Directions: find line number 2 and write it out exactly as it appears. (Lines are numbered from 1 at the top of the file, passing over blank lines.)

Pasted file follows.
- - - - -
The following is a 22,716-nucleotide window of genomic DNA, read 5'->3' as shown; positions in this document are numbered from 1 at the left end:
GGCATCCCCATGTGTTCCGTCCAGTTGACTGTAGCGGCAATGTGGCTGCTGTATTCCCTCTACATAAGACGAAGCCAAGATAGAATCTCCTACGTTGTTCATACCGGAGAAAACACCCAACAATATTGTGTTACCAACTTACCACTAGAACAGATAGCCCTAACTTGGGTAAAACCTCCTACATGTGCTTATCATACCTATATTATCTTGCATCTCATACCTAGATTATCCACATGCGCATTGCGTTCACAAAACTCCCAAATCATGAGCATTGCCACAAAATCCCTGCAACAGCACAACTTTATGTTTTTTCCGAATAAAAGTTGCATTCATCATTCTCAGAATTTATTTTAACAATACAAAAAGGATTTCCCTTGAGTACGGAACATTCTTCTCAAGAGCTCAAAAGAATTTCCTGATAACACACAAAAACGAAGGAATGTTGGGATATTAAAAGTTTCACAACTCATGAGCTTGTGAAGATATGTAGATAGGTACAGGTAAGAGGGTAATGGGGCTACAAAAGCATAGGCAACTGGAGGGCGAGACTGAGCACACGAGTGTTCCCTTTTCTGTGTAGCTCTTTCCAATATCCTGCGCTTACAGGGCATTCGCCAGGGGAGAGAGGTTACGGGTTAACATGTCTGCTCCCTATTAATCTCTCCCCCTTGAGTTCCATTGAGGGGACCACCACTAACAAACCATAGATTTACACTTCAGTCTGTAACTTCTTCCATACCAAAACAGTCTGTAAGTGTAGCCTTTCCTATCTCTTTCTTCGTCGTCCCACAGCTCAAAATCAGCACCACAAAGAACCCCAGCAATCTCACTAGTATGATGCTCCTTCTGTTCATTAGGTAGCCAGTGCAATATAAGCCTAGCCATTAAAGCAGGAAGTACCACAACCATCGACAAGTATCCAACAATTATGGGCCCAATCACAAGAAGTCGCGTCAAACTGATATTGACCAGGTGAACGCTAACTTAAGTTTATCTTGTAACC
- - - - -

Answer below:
GGCATCCCCATGTGTTCCGTCCAGTTGACTGTAGCGGCAATGTGGCTGCTGTATTCCCTCTACATAAGACGAAGCCAAGATAGAATCTCCTACGTTGTTCATACCGGAGAAAACACCCAACAATATTGTGTTACCAACTTACCACTAGAACAGATAGCCCTAACTTGGGTAAAACCTCCTACATGTGCTTATCATACCTATATTATCTTGCATCTCATACCTAGATTATCCACATGCGCATTGCGTTCACAAAACTCCCAAATCATGAGCATTGCCACAAAATCCCTGCAACAGCACAACTTTATGTTTTTTCCGAATAAAAGTTGCATTCATCATTCTCAGAATTTATTTTAACAATACAAAAAGGATTTCCCTTGAGTACGGAACATTCTTCTCAAGAGCTCAAAAGAATTTCCTGATAACACACAAAAACGAAGGAATGTTGGGATATTAAAAGTTTCACAACTCATGAGCTTGTGAAGATATGTAGATAGGTACAGGTAAGAGGGTAATGGGGCTACAAAAGCATAGGCAACTGGAGGGCGAGACTGAGCACACGAGTGTTCCCTTTTCTGTGTAGCTCTTTCCAATATCCTGCGCTTACAGGGCATTCGCCAGGGGAGAGAGGTTACGGGTTAACATGTCTGCTCCCTATTAATCTCTCCCCCTTGAGTTCCATTGAGGGGACCACCACTAACAAACCATAGATTTACACTTCAGTCTGTAACTTCTTCCATACCAAAACAGTCTGTAAGTGTAGCCTTTCCTATCTCTTTCTTCGTCGTCCCACAGCTCAAAATCAGCACCACAAAGAACCCCAGCAATCTCACTAGTATGATGCTCCTTCTGTTCATTAGGTAGCCAGTGCAATATAAGCCTAGCCATTAAAGCAGGAAGTACCACAACCATCGACAAGTATCCAACAATTATGGGCCCAATCACAAGAAGTCGCGTCAAACTGATATTGACCAGGTGAACGCTAACTTAAGTTTATCTTGTAACC